By Guest Contributor Katy Mousinho
Co-Author of Wonder Women, Katy Mousinho, explains why men are better than women at self promoting.
There’s an art to self-promotion. Too much and you’re a braggart, too little and you’re left wondering why less competent people keep getting promoted above you. Folk wisdom tells us that men are better at self-promotion than women, which has contributed to disparities in pay and the gender imbalance in senior positions.
This was certainly a topic of conversation amongst many of the women we interviewed for our book Wonder Women.
“Arguably men take more risks. There is also more tolerance of men making mistakes, but maybe they’re just better at how they present them. If you start in a position of self-doubt, there’s a danger you present mistakes as mistakes rather than bold bets that didn’t quite come off.”
says Kate Thornton, who spent over 20 years of her career at British Airways in a variety of sales, commercial and customer roles, both overseas and in the UK. More recently, she was Chief Customer Officer at Simplyhealth and is now CCO at SES Water.
A Harvard Business School study looked to understand how individuals described their own performance in self assessments. They found that women tended to describe their performance in tests lower than men did, despite the fact that both groups had the same average test scores.
The spread was significant – women on average gave themselves 46 out of 100, while men scored themselves 61. These figures in themselves are not that surprising, but what is surprising is the fact that the women in the study still underscored themselves (and indeed, men overscored themselves) despite being aware of how they had actually performed and that their employer would use their self-assessment scores when assessing promotion and pay-levels.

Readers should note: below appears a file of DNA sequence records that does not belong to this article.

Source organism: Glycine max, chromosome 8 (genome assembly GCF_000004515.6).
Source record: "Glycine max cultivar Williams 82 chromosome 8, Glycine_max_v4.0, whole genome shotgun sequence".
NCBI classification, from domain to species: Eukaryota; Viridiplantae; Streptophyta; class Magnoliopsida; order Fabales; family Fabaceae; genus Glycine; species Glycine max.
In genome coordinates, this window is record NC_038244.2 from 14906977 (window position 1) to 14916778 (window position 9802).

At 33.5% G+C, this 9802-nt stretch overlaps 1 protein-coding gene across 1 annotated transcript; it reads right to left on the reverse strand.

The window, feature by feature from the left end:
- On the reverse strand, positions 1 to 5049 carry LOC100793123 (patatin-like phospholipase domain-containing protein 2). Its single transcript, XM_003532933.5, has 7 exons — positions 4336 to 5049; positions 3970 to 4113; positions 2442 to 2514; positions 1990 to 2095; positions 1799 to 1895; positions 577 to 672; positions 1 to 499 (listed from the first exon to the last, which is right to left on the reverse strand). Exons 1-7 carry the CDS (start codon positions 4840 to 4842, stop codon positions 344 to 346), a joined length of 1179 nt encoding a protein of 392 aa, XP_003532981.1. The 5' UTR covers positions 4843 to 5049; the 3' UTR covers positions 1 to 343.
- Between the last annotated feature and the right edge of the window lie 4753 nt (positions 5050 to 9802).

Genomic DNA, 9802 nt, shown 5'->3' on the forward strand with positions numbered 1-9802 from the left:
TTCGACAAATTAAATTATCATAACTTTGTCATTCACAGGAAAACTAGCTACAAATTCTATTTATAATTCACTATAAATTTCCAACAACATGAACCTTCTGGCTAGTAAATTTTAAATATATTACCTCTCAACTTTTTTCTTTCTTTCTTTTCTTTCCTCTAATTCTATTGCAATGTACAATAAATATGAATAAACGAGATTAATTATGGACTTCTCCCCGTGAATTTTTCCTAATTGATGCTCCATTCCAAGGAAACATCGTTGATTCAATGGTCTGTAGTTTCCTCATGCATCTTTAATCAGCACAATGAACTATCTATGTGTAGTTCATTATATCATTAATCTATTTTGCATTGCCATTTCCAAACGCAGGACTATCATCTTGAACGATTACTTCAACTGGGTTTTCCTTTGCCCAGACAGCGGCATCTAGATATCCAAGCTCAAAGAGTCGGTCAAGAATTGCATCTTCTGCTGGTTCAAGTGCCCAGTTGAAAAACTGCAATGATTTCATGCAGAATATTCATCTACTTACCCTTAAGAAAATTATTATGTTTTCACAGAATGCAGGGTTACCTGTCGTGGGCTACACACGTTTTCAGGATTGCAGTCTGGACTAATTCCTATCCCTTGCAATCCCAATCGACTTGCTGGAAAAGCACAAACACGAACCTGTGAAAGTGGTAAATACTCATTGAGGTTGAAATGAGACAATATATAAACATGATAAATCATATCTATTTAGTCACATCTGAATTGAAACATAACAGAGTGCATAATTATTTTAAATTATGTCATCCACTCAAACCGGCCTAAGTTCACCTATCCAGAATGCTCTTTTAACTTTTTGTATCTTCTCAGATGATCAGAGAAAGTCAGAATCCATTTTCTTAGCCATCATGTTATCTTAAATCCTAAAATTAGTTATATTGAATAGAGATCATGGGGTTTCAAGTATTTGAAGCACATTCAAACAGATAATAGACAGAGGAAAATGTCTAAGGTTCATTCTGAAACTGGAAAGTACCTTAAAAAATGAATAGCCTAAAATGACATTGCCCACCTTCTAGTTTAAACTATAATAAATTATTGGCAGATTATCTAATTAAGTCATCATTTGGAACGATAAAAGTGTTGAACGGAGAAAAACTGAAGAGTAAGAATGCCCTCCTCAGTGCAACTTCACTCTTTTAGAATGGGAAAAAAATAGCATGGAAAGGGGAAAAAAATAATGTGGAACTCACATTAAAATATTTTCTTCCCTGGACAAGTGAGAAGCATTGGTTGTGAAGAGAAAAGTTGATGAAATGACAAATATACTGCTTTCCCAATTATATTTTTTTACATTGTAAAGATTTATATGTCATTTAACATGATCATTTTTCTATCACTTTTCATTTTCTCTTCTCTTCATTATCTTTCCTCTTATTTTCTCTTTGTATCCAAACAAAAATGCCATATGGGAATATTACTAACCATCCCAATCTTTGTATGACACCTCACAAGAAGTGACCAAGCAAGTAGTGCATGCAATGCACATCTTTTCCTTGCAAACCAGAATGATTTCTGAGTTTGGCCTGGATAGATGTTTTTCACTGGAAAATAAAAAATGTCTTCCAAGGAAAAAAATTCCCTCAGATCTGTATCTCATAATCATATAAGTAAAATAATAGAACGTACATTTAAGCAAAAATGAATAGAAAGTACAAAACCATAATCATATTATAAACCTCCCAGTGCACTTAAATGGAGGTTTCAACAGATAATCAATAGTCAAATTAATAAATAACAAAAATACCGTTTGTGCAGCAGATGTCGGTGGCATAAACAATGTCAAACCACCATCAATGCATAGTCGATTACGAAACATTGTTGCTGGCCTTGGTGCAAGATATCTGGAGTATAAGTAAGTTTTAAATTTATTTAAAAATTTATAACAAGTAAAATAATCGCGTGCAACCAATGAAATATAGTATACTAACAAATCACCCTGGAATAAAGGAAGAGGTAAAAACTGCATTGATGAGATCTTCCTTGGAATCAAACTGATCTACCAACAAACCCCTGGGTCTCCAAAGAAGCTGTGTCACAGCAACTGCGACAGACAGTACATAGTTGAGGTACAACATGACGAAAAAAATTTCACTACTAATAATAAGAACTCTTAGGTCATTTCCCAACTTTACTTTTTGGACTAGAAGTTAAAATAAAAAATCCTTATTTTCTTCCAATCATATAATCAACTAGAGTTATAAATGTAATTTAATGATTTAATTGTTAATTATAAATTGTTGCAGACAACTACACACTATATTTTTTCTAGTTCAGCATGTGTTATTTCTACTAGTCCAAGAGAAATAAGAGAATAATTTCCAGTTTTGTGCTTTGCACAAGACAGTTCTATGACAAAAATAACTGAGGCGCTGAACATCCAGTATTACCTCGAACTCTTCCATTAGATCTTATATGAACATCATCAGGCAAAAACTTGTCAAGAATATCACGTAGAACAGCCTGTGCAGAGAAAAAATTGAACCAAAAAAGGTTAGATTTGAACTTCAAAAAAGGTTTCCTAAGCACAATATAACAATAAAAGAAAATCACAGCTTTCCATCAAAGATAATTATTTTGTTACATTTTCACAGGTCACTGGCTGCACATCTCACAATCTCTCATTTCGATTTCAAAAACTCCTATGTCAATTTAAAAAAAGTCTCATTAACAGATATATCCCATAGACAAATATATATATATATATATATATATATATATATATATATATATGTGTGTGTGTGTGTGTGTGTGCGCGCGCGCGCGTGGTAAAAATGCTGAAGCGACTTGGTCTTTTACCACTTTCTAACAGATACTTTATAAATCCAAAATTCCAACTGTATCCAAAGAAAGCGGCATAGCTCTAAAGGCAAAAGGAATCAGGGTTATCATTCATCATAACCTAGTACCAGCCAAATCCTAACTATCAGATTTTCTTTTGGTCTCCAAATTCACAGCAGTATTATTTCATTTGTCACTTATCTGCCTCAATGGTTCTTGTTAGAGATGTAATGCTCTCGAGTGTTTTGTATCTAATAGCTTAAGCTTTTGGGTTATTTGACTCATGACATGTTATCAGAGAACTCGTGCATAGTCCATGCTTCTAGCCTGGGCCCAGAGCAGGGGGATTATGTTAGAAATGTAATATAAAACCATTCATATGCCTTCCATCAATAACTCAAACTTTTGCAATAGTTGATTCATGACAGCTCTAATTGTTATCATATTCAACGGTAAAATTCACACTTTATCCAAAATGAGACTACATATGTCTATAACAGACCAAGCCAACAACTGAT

The research suggests that simply telling women how well they have performed won’t be enough to encourage them to self-promote; less focus on self-assessment and adopting more objective performance metrics might be a better solution. Leadership teams and HR could do much to help by acknowledging and promoting the achievements of their female staff, women (and men) can help other women by giving them the praise they deserve (telling them not to be so modest!), women themselves should stand up and be proud of their achievements – the big and the small ones.
ABOUT THE AUTHORS
KATY MOUSINHO is now enjoying a life of ‘freedom and flexibility’, having forsaken the world of full-time working to pursue multiple activities including writing, health and fitness, travel and helping out small businesses with their brand and marketing strategy. As former managing Director of The Value Engineers and with 30 years’ experience in insight and brand strategy, she has gained a broad perspective on the world of consumers and brand, having worked with a diverse range of clients across categories and countries.
GILES LURY is a VW Beetle-driving, Lego watch-wearing Disney-loving, Chelsea supporting father of five who also happens to be a director of brand consultancy at The Value Engineers and author of The Prisoner and the Penguin, How Coca-Cola Took Over the World, and Inspiring Innovation.
Every marketer knows the stories of Lord Lever and Steve Jobs, has probably read AI Ries and Jack Trout, and seen the works of Bill Bernbach and John Hegarty. What’s interesting about these ‘Masters of Marketing’ is that they are all men. Katy Mousinho’s and Giles Lury’s Wonder Women tells the stories of some of the women who have had a tremendous influence on the marketing industry, like Brownie Wise, who transformed Tupperware and Mary Wells Lawrence, who founded advertising agency Wells, Rich, Greene.
There are also interviews with Edwina Dunn OBE – the co-founder of Dunnhumby and the data behind the Tesco Clubcard; Helle Muller Peterson – Senior Vice President, Arla Foods Denmark and previously the only female country CEO in Carlsberg, plus many more. Mousinho and Lury pull together their findings, not only to celebrate their success, but to provide insights for the future of marketing and the great marketers, women and men, to come.
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